Splendid Azerbaijan: The History and Culture of the Land, by Glen Alberto Salazar
Solar Plexus: A Baku Saga in Four Parts, by Rustam Ibragimbekov
Azerbaijan Diary: A Rogue Reporter’s Adventures in an Oil-Rich, War-Torn, Post-Soviet Republic, by Thomas Goltz
Classic Poetry of Azerbaijan: An Anthology
Book, by Paul Smith
Eating & Drinking
The culinary traditions of the Caucasus region carry over into the food of Azerbaijan. Like elsewhere in the Caucasus, dolma (minced meat, herbs and spices wrapped up in cabbage leaves) and plov (a dish made of rice, meat, vegetables, and herbs) are widely popular in Azerbaijan. Nuts and herbs are commonly used to add flavour and texture to many Azerbaijani dishes, such as lavangi (chicken stuffed with walnuts and herbs) and kufta bozbash (a soup made from meatballs, potatoes, peas, saffron and tumeric). Nuts are especially used in desserts, with healthy amounts used in making shekerbura (a sweet patty filled with ground nuts mixed with sugar) and pakhlava (a pastry made with alternating layers of filo and chopped nuts and honey).
Black tea is commonly served after a meal, and is often served with sugar, lemon, or honey as a sweetener. Other traditional beverages in Azerbaijan include sherbet (made from sugar, lemon, saffron, mint, basil, and fruit) and aryan (a savoury drink made from yogurt mixed with salt and water).
Health & Safety
Generally speaking, Azerbaijan is a safe country to travel in; however, it is advised to avoid travelling to the either the Nagorno-Karabakh region or the Armenia-Azerbaijan border due to the risk of armed conflict in these areas.
Whenever you travel overseas, it’s always wise to take an appropriate travel adaptor. Azerbaijan’s electricity supply runs at 220V and 50Hz. Azerbaijan uses Type C and Type F electric plugs, so make sure you have the right travel adaptor with you.
Ateshgah Fire Temple
Azerbaijan has a single time zone, Azerbaijan Standard Time (UTC+4). Daylight savings are not observed in Azerbaijan.
Yes, overall. The Australian government’s advice for travel to Azerbaijan is “exercise normal safety precautions“. However, the advice is “do not travel” to the Armenia-Azerbaijan border and the Nagorno-Karabakh region due to armed clashes and risk of armed conflict, respectively. Odyssey Traveller follows government travel advice and our tours in Azerbaijan do not venture into these areas.
WiFi should be available in most hotels, cafes and restaurants when travelling in Azerbaijan.
Azeri or Azerbaijani cuisine blends the flavours of Eastern Europe and the Middle East, with its kebabs, rice-based dishes, and stews. A famous dish is shah plov (“king pilaf”), where rice is encased in a crust of flaky flatbread, topped with meat and dried fruits.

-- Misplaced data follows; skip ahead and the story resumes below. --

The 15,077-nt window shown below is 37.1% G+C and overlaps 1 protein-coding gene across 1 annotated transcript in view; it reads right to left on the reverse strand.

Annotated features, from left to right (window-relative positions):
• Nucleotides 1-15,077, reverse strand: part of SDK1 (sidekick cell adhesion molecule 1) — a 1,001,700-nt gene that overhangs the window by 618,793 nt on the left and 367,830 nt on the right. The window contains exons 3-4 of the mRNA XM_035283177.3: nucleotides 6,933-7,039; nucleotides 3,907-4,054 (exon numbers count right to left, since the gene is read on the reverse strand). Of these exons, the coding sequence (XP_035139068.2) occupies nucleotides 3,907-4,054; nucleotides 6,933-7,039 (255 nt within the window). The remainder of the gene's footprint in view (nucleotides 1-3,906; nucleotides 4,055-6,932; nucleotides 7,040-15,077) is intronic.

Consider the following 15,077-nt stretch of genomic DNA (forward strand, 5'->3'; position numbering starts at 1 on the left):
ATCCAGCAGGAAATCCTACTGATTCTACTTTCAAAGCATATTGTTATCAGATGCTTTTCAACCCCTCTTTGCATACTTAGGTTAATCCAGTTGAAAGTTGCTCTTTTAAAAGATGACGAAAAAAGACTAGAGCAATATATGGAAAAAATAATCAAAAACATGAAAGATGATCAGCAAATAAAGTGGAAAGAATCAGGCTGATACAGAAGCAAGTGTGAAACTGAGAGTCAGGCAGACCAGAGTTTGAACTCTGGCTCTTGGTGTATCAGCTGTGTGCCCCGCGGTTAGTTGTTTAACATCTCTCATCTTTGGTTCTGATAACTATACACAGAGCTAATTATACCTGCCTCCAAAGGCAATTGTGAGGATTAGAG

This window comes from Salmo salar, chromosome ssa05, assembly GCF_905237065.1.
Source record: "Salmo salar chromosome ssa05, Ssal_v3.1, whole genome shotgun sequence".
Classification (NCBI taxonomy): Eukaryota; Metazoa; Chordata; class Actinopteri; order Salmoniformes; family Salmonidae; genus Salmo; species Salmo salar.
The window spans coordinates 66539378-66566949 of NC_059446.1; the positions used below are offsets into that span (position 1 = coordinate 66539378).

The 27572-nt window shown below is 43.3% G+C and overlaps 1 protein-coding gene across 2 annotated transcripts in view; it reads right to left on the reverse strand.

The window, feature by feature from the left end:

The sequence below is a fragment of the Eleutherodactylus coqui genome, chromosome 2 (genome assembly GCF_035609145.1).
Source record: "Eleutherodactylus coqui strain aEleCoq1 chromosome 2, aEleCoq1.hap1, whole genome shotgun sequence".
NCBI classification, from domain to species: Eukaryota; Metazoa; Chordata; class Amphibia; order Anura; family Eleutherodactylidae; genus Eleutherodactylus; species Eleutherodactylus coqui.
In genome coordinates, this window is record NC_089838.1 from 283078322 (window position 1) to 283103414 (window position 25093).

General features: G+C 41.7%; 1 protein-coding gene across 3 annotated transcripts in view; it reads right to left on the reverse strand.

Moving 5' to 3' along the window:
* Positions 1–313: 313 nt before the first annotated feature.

Azerbaijanis have a strong tea drinking culture dating back to ancient times, and travellers will most likely be welcomed with a cup of black tea.
Tea ceremonies have deep traditional roots in Azerbaijan. A traditional tea ceremony has its own rules and practices that are designed to make the serving and drinking process enjoyable. According to the old tradition, the host has to offer tea to every visitor, even if the visit is supposed to last only five minutes. (Source)
Cafes and restaurants abound in Azerbaijan, even within the walls of old Baku. Odyssey Travel Program Leader Dr Bruce Cameron describes an Azerbaijan tea set as “a bottomless pot of tea accompanied by a range of treats including nuts, chocolates, dried grapes and prunes, jam, and pakhlava [an Azerbaijan pastry stuffed with milled nuts and sugar]”.
Articles about Azerbaijan published by Odyssey Traveller.
- Visiting Armenia, Azerbaijan, Georgia: The South Caucasus
- Among the Mountains: A guide to the nations of the Caucasus
- Armenia: An Ancient Civilisation
- Discovering Georgia
For all the articles Odyssey Traveller has published for mature aged and senior travellers, click through on this link.
External articles to assist you on your visit to Azerbaijan.
Responsible travel tips for Azerbaijan
- Learn at least the local greetings to break the ice. Although some locals speak English, the more you know of the native language, the greater your experience of the country will be.
- Carry a business card in your wallet or purse from your local hotel, to assist you with the return journey if you do become lost.
- Always ensure that you are covered by travel insurance. If you need advice on this feel free to contact Odyssey and we’ll be able to help.
- When travelling independently, make sure you check the opening hours of shops and museums so that you don’t miss out! Also be certain to check whether your trip coincides with any public holidays, so you can plan accordingly.
- Before departing on your trip, contact your bank to inform them that you may be making purchases overseas. Otherwise, they may flag any activity on your account as suspicious. Also, check which ATMs and banks are compatible with your cards, to ensure you can withdraw cash with minimal fees.
- Before departing, make sure you have a number of manat in a range of denominations. You don’t want to be carrying around enormous amounts of cash, but take enough to make it easy to pay in locations that might not accept credit card. It will also help you avoid card transaction fees, and it makes tipping a breeze.